Twin lights at the Gurnet

Twin lights at the Gurnet, circa 1920
Twin lights at the Gurnet, circa 1920

Though not in town, the lighthouse at the Gurnet — formally known as the Plymouth Light Station — is familiar to many Kingstonians.

The Massachusetts legislature authorized the first lighthouse on the Gurnet in 1768;  it burned to the ground in 1801.  The federal government replaced the original with a pair of towers, which served for the next 41 years.   Our photo shows the twin wooden towers built in 1842 to replace the earlier pair.  The two lights stood together until 1924, when the northeast tower was taken down.

The current tower stands 39 feet tall, 102 feet above water; it is wood framed and shingled. The light flashes an alternating single, then double white every 20 seconds, with a red sector marking the Mary Ann Rocks.  In 1977, the light was placed on the National Register of Historic Places. It is the oldest freestanding wooden lighthouse in the United States.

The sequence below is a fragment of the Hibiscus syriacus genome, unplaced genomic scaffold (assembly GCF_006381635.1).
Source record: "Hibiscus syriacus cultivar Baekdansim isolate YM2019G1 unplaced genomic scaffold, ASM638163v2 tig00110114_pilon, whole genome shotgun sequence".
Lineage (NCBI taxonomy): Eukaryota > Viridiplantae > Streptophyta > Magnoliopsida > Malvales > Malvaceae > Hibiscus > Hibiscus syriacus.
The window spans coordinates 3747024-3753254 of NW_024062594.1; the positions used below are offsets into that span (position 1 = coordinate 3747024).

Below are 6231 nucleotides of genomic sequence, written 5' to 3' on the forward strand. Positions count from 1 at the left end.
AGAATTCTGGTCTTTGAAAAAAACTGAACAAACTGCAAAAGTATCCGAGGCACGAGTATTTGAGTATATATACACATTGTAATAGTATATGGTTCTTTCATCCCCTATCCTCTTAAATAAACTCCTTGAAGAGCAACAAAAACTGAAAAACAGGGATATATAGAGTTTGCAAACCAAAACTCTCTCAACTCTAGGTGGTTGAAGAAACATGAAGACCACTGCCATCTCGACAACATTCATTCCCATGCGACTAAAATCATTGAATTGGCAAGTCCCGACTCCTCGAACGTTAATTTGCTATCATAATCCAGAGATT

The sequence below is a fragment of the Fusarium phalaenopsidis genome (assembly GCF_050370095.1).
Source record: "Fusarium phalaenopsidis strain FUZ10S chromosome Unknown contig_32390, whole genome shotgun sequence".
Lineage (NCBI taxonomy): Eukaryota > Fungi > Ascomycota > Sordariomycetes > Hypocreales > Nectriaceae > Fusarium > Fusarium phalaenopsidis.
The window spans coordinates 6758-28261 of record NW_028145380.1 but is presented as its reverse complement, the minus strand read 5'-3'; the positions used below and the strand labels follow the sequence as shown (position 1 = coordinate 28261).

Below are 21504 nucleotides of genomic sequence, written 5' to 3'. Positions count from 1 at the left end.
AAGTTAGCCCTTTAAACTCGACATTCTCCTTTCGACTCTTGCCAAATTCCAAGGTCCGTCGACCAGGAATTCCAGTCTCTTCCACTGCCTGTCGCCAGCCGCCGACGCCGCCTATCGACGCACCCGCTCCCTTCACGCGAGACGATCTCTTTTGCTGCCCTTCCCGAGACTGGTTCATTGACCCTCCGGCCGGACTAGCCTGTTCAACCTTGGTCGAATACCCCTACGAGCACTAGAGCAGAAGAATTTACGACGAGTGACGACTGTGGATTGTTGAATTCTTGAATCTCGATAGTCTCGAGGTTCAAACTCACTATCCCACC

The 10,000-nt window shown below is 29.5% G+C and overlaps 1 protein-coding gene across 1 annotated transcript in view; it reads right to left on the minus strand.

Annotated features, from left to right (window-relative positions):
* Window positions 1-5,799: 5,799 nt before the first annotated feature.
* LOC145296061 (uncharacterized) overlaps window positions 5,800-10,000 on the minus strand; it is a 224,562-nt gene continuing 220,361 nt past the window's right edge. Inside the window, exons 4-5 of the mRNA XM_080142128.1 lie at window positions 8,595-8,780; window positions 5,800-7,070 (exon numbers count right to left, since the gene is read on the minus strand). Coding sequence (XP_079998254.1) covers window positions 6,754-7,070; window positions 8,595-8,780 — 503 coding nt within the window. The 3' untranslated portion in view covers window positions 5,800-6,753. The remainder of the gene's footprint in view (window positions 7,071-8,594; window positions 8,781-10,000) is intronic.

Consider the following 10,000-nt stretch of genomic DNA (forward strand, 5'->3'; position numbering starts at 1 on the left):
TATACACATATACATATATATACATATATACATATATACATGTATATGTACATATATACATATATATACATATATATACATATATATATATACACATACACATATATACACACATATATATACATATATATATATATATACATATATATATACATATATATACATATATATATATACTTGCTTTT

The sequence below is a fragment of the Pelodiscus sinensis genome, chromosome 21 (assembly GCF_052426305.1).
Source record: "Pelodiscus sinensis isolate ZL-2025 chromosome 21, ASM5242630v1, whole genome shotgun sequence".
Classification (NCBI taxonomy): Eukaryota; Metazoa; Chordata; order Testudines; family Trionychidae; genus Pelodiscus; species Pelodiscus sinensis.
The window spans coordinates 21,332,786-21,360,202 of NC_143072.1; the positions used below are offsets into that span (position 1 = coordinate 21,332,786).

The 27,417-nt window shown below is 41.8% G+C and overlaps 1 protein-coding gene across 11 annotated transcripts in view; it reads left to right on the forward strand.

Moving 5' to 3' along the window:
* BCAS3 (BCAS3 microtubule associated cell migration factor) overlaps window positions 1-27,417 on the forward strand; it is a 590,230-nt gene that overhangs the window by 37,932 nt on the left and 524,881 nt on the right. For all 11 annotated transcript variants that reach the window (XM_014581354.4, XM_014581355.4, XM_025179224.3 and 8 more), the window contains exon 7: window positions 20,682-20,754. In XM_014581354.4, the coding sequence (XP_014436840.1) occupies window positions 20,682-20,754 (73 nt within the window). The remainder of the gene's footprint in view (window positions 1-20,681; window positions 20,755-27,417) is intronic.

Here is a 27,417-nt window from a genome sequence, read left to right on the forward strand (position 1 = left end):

In 1997, the Coast Guard moved the remaining tower 140 feet north, away from the eroding cliff. Two years later, the light was turned over to the nonprofit  Project Gurnet & Bug Lights Inc., which manages the two.

Sources: Photo from the MC21 Hathaway Collection; text from the “Plymouth Light” Wikipedia entry, a report from the Coast Guard Historian’s Office, an article on Lighthouse Friends, and the Project Gurnet site noted above.

 

For more, visit the Kingston Public Library, and the Local History Room, and the full blog at piqueoftheweek.wordpress.com.

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2 thoughts on “Twin lights at the Gurnet

  1. I grew up on the Gurnet and have very fond memories interacting with the Coast Guard personal

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